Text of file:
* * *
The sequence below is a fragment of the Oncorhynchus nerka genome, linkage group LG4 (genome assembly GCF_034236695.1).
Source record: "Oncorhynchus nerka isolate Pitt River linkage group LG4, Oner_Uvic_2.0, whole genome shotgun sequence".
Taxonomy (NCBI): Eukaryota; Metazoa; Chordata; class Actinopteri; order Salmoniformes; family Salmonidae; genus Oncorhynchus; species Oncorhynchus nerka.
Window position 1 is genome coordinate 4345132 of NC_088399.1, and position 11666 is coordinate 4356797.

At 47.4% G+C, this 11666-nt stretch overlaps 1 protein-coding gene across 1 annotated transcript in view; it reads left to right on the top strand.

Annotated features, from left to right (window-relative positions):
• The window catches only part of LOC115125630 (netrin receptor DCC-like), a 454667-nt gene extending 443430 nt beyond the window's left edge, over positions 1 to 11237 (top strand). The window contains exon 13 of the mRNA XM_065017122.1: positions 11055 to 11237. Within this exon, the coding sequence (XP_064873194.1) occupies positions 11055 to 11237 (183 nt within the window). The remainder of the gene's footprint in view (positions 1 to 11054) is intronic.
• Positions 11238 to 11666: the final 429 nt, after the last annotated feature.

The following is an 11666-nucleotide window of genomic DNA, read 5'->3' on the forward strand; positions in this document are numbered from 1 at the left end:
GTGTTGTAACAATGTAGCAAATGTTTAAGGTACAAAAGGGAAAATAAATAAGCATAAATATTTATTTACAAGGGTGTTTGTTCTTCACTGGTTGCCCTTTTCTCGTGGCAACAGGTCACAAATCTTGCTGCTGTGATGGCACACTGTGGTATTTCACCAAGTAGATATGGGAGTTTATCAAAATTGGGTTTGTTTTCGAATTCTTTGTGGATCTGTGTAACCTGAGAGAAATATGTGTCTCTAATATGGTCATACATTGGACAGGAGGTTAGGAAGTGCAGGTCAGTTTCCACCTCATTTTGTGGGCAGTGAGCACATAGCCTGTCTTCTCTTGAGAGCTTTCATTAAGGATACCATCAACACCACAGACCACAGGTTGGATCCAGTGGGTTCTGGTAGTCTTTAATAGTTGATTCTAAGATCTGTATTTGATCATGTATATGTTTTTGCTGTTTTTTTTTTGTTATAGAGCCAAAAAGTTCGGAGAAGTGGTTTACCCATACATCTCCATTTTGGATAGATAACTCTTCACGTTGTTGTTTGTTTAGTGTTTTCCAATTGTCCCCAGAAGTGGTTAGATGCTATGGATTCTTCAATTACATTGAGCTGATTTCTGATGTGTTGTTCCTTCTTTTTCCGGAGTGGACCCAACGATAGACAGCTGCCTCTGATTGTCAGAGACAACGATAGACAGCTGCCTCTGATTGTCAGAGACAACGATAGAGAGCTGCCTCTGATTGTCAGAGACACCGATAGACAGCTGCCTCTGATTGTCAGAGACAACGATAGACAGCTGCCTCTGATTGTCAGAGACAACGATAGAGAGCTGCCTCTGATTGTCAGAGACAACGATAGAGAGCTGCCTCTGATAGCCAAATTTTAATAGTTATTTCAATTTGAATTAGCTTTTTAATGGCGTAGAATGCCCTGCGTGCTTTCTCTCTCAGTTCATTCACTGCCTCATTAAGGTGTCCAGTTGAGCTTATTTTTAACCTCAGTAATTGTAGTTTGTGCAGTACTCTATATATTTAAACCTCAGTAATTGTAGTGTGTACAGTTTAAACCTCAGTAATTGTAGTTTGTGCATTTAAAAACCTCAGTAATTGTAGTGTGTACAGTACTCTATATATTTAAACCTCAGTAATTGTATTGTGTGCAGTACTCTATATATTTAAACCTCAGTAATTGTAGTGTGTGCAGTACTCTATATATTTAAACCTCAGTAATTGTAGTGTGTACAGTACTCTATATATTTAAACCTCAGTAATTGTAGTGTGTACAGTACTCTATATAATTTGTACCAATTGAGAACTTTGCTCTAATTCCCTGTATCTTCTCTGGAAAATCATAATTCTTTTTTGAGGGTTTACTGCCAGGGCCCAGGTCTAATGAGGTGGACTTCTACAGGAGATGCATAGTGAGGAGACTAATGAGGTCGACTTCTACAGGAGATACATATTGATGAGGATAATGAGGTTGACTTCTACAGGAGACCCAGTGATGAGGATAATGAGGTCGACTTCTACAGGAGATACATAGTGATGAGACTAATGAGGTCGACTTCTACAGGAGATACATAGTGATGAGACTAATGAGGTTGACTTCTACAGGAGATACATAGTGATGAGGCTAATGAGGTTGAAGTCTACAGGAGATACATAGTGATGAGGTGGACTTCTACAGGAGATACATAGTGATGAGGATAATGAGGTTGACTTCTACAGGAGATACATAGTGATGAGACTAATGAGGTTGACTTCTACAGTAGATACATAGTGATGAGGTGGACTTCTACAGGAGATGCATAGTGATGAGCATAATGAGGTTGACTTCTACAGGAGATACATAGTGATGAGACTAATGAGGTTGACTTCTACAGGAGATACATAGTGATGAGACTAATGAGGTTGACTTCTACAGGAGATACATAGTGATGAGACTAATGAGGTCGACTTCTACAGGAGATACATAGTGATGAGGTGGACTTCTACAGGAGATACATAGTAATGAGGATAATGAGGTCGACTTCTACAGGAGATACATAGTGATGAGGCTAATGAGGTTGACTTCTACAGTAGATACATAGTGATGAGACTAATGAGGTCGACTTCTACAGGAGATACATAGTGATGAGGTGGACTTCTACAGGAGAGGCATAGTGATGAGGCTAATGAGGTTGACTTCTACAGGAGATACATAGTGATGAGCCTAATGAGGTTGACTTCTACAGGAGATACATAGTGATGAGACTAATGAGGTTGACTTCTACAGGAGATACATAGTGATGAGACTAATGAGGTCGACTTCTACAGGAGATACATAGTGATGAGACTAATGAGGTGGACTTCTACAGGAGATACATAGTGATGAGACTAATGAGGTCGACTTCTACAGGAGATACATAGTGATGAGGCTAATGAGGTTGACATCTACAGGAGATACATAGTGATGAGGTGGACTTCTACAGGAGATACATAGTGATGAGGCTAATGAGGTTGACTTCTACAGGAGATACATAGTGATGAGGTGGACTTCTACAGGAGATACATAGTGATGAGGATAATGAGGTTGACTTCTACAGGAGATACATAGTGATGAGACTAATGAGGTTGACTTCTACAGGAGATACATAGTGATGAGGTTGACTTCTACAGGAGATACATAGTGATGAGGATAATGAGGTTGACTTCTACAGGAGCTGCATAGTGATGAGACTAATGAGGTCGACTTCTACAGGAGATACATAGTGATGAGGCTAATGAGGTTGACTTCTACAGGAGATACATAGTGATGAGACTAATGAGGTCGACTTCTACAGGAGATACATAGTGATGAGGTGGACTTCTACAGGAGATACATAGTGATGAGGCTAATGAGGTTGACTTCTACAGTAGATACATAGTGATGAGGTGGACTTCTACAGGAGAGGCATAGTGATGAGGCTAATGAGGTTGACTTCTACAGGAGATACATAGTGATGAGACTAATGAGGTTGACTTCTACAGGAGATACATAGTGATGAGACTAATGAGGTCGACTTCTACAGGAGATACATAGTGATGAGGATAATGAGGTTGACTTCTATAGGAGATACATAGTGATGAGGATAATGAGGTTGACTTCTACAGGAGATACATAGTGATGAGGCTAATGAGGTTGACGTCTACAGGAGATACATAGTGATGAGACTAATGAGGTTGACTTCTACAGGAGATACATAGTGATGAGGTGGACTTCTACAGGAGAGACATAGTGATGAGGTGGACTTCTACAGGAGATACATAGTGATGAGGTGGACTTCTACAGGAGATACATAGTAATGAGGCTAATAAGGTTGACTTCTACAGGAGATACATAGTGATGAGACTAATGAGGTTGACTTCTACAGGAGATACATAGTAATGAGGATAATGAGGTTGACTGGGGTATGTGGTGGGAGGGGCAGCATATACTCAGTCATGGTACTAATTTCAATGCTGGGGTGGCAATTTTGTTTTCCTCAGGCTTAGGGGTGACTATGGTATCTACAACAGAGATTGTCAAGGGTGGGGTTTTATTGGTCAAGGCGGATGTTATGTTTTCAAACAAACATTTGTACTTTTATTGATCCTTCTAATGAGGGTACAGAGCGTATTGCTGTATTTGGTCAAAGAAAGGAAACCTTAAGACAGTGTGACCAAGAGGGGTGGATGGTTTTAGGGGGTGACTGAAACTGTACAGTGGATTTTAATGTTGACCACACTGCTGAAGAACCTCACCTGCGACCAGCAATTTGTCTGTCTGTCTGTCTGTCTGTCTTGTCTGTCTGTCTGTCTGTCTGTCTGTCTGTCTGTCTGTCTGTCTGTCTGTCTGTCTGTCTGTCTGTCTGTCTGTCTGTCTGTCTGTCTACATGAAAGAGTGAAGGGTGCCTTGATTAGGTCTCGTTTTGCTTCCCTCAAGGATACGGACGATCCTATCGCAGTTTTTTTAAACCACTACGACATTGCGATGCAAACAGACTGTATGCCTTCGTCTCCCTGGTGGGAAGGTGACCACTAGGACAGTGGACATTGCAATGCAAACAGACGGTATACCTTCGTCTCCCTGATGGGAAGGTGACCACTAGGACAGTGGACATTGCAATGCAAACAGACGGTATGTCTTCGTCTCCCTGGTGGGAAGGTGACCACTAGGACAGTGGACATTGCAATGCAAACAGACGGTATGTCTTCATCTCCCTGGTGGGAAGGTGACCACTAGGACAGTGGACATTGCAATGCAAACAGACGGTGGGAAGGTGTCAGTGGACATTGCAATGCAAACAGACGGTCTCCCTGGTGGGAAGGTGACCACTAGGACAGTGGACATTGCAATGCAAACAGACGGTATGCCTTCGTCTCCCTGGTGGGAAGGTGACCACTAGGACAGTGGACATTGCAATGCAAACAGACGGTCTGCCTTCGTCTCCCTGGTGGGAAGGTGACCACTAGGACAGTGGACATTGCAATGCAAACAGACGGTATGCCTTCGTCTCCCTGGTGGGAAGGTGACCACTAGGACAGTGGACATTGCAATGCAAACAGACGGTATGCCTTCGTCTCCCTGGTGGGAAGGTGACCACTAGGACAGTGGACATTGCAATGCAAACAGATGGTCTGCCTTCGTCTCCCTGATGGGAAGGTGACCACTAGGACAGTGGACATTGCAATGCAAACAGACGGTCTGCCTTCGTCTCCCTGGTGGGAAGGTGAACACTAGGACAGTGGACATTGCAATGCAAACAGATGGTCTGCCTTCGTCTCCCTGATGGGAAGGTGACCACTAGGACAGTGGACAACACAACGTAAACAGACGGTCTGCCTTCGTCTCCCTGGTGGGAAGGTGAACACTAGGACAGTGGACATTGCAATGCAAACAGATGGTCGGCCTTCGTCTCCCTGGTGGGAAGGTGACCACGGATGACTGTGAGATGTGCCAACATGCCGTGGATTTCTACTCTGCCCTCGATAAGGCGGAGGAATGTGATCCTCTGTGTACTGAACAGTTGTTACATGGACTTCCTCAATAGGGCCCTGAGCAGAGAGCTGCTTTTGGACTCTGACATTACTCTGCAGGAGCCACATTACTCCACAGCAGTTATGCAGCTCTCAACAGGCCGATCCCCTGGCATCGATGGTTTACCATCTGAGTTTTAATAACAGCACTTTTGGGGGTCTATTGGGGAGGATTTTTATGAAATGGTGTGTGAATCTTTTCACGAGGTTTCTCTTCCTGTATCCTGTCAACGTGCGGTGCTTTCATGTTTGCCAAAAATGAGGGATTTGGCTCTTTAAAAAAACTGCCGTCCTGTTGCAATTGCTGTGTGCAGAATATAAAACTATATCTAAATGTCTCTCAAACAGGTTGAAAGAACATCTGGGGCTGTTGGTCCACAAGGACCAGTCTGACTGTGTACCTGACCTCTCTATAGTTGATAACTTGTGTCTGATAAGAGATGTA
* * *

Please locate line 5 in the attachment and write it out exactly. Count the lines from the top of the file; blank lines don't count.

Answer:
At 47.4% G+C, this 11666-nt stretch overlaps 1 protein-coding gene across 1 annotated transcript in view; it reads left to right on the top strand.